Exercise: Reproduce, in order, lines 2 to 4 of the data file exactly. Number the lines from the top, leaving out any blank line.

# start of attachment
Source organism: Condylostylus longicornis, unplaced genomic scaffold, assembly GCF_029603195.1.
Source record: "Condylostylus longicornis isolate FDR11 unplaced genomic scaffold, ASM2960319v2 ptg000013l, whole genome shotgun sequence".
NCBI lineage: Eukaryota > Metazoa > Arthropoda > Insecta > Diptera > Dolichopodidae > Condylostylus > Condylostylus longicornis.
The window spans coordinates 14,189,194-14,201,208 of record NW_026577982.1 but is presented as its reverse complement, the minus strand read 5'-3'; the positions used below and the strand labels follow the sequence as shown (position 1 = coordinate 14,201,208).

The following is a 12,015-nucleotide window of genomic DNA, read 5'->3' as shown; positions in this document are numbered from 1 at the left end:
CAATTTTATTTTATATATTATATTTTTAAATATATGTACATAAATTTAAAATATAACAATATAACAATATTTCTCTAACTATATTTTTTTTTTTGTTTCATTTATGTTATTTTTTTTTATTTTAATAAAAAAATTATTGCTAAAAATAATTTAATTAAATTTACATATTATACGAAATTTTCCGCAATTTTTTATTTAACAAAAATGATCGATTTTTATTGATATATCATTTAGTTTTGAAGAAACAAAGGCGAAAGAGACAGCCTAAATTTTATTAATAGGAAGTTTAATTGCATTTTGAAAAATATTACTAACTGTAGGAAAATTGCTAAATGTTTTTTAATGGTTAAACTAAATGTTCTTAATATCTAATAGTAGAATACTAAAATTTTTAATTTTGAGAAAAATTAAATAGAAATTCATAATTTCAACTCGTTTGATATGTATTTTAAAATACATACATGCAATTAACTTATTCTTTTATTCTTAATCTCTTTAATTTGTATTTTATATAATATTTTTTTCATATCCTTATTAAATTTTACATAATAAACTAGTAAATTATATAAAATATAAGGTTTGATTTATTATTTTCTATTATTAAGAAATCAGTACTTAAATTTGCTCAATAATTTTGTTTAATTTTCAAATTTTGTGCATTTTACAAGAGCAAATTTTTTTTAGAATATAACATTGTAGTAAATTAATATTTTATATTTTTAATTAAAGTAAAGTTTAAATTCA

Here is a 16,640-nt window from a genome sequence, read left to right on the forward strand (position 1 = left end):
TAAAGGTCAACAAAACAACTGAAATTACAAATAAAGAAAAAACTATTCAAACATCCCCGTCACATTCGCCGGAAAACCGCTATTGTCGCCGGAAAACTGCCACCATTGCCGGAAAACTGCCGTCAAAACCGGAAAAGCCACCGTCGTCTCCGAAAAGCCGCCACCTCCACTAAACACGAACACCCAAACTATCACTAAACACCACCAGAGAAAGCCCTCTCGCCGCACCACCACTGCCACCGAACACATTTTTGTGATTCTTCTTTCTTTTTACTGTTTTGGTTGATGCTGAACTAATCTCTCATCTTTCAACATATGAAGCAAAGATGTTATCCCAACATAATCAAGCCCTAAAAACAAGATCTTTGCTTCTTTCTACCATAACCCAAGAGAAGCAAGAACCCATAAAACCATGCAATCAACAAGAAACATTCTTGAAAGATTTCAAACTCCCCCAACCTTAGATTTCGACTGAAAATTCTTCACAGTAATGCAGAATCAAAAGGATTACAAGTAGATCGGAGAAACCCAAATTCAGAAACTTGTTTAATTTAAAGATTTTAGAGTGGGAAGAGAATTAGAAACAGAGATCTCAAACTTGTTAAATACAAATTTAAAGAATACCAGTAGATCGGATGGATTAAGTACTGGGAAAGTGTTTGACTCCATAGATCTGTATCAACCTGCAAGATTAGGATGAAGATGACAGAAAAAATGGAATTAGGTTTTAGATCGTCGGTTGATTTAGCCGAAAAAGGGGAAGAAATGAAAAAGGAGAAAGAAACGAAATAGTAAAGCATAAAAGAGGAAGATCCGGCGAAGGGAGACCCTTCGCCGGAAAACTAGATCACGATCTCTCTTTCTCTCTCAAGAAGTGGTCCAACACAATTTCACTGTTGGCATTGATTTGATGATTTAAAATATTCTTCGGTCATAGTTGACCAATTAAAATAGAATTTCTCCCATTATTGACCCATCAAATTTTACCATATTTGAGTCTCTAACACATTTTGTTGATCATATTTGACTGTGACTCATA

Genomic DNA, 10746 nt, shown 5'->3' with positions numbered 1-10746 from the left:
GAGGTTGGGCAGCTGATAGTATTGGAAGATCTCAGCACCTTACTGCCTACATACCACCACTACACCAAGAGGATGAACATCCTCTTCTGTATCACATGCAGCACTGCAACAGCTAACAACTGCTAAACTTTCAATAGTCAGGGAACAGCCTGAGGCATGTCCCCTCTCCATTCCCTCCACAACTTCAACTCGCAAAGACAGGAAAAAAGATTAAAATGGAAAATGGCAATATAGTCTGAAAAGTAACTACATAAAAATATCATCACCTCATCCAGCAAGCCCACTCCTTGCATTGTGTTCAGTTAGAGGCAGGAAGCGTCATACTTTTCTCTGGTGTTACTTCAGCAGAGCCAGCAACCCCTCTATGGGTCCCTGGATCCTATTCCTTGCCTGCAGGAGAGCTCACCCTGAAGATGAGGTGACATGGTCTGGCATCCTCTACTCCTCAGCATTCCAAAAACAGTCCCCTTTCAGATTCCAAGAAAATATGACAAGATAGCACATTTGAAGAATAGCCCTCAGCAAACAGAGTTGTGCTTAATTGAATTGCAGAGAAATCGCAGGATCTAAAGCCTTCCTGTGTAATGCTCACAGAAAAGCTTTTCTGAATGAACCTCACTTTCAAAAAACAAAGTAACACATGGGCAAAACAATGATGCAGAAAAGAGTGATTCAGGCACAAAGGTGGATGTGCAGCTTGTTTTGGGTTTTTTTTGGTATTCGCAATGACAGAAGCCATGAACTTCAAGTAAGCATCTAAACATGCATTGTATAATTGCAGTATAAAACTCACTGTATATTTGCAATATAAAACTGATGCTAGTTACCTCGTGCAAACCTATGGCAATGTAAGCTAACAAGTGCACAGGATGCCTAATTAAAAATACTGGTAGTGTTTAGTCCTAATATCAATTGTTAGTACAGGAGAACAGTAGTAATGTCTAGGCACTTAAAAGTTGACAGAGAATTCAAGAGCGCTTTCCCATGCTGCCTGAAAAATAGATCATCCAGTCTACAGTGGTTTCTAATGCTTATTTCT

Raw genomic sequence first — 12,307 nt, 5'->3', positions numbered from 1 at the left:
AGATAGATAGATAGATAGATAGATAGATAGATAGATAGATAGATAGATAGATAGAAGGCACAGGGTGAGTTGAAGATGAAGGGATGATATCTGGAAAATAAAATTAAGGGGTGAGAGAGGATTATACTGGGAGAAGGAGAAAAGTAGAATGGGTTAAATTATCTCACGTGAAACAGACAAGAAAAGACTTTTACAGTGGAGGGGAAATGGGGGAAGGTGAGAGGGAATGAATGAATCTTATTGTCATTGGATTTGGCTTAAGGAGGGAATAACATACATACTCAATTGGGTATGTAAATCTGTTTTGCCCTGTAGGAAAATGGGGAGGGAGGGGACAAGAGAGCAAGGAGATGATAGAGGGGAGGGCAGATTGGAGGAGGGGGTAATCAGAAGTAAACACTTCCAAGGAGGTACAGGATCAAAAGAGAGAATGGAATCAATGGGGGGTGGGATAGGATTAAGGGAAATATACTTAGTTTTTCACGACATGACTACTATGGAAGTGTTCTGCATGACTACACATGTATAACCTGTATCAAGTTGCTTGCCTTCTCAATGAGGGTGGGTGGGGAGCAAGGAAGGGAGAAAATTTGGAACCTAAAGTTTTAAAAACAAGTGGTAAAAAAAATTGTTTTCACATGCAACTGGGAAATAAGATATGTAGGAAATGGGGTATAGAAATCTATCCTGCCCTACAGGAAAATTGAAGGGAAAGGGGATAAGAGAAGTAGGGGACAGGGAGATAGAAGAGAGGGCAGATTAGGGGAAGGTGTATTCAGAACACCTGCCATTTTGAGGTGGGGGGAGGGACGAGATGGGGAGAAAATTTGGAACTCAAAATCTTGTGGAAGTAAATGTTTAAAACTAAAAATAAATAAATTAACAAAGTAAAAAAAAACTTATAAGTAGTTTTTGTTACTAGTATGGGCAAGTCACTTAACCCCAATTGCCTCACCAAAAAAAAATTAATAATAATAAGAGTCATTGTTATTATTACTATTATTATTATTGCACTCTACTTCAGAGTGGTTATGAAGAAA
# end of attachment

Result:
Source record: "Condylostylus longicornis isolate FDR11 unplaced genomic scaffold, ASM2960319v2 ptg000013l, whole genome shotgun sequence".
NCBI lineage: Eukaryota > Metazoa > Arthropoda > Insecta > Diptera > Dolichopodidae > Condylostylus > Condylostylus longicornis.
The window spans coordinates 14,189,194-14,201,208 of record NW_026577982.1 but is presented as its reverse complement, the minus strand read 5'-3'; the positions used below and the strand labels follow the sequence as shown (position 1 = coordinate 14,201,208).